Happy Birthday, Faye! Hopefully, the Clay Nation's votes are rolling in!

PHOTO INTERLUDE: This clickable interlude encompasses Clay's recent UNICEF trip to Afghanistan, new angles for A Thousand Different Ways promo photos, as well as the 2007 Summer Tour. Graphic artists include Amazing_CA, photo by Karen Eh, 1; ABeautifulMind, 2; Cindilu2, 3; Katt45, 4; and Ambassador of Love, 5.

Lab Recalls Stress Test Miscues

Two steps into the realm of radiology Monday morning, I realized my crazy stress test experiences are stored in the memory banks of the nuclear imaging sector at Moses Cone Hospital. As Melinda and I made our way to the all-too-familiar corner where stress tests are administered and high-tech heart images captured, the nucleur technician recited the litany of mishaps that have occurred during my past visits to the lab.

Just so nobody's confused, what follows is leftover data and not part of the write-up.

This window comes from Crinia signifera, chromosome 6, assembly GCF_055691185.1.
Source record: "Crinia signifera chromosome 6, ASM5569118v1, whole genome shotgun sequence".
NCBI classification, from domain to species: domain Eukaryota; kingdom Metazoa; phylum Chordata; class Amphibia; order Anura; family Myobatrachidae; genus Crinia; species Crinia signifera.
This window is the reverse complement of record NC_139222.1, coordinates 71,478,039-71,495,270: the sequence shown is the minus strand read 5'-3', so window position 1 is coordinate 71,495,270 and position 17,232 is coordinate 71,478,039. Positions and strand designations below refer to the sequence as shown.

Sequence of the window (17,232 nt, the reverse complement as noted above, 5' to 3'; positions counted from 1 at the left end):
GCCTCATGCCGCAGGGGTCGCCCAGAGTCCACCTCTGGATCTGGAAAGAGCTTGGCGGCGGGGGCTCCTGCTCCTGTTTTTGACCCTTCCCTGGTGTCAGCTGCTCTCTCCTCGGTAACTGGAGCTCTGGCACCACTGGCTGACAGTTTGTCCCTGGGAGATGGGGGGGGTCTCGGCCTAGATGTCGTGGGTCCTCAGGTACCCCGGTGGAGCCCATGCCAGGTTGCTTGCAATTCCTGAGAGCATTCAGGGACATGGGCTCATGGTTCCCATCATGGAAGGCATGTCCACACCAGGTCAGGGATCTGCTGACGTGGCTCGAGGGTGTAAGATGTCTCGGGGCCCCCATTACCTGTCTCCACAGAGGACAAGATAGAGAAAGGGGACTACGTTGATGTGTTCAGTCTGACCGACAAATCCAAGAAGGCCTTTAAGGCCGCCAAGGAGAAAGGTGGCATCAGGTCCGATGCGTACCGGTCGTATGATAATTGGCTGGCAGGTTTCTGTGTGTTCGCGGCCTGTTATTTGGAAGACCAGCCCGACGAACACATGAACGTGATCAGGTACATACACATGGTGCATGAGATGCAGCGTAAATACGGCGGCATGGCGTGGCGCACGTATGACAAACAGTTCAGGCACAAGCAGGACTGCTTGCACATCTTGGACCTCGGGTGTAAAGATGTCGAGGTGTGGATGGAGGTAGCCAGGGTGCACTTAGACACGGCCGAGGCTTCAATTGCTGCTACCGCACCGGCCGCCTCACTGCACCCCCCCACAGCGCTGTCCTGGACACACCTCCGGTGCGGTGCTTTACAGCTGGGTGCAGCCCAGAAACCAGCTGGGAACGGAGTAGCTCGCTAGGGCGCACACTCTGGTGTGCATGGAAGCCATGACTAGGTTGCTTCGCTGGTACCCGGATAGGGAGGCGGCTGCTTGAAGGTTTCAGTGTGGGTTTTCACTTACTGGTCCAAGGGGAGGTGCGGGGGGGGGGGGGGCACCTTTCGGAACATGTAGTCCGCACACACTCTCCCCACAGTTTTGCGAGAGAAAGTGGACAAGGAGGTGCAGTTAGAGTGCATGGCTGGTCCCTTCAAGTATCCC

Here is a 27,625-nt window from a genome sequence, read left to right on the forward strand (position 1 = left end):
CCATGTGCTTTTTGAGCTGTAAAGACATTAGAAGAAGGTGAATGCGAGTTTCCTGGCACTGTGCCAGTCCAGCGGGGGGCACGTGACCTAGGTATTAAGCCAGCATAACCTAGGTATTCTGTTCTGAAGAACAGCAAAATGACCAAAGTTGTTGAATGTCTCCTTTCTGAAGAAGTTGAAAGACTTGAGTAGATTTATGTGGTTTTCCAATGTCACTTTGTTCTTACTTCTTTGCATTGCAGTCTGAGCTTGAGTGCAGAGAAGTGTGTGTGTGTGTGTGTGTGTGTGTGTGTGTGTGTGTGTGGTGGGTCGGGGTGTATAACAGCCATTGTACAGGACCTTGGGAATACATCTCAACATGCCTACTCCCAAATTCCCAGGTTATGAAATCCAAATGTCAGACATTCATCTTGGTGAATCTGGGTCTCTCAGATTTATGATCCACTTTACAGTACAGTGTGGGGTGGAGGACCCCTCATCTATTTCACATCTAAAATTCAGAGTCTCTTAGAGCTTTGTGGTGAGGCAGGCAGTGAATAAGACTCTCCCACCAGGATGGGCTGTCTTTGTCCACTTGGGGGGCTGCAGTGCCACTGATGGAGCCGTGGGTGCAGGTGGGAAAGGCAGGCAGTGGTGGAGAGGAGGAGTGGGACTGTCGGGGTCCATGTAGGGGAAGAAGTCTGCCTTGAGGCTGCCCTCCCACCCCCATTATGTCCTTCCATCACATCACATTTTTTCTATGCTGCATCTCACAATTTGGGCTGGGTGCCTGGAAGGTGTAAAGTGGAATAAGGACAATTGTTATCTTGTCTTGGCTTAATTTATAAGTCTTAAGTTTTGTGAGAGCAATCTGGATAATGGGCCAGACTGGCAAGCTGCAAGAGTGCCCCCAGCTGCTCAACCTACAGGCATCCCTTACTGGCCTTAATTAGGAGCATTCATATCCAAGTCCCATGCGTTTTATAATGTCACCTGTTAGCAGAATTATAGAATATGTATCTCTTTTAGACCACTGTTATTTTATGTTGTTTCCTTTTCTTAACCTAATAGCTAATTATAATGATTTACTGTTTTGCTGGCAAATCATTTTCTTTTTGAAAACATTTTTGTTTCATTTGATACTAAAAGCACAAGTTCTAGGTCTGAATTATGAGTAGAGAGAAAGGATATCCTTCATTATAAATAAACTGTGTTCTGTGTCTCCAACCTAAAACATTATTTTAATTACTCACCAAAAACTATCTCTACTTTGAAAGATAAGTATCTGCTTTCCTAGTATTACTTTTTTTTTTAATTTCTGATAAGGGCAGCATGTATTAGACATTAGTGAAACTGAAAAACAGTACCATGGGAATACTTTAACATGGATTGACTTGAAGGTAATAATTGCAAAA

But the third time is going to be the charm, I suggested optimistically. HA -- did I say that?

Longtime readers of this blog may remember my history with the radiology team. In the spring of 2005, the pump that sends the drug Adenosine into the patient's system, chemically raising the heart rate, failed to start. A cardiologist and a bevy of technicians watched in amazement as my cheeks showed no signs of stress, my blood pressure and heart rate remained perfectly normal.

Throughout the four-minute test, they continuously asked, "Are you all right?" ... "Are you sure you don't feel anything?" ... "Do you feel any different?" I assured them I felt perfectly fine and couldn't imagine what the fuss was all about. Of course, that was before I felt the effects of Adenosine.

Overnight repairs were made on the machine, and I returned the next morning to experience the real thing. This test eventually led to my first stent intervention.

Another 'Take 2' Session

The owner of a stent must endure the same stress test the following year to make sure all is functioning according to plan. In the spring of 2006, the camera malfunctioned, the images were unreadable, and another "Take 2" session was scheduled. Eventually, I was gifted with a stent inside the original.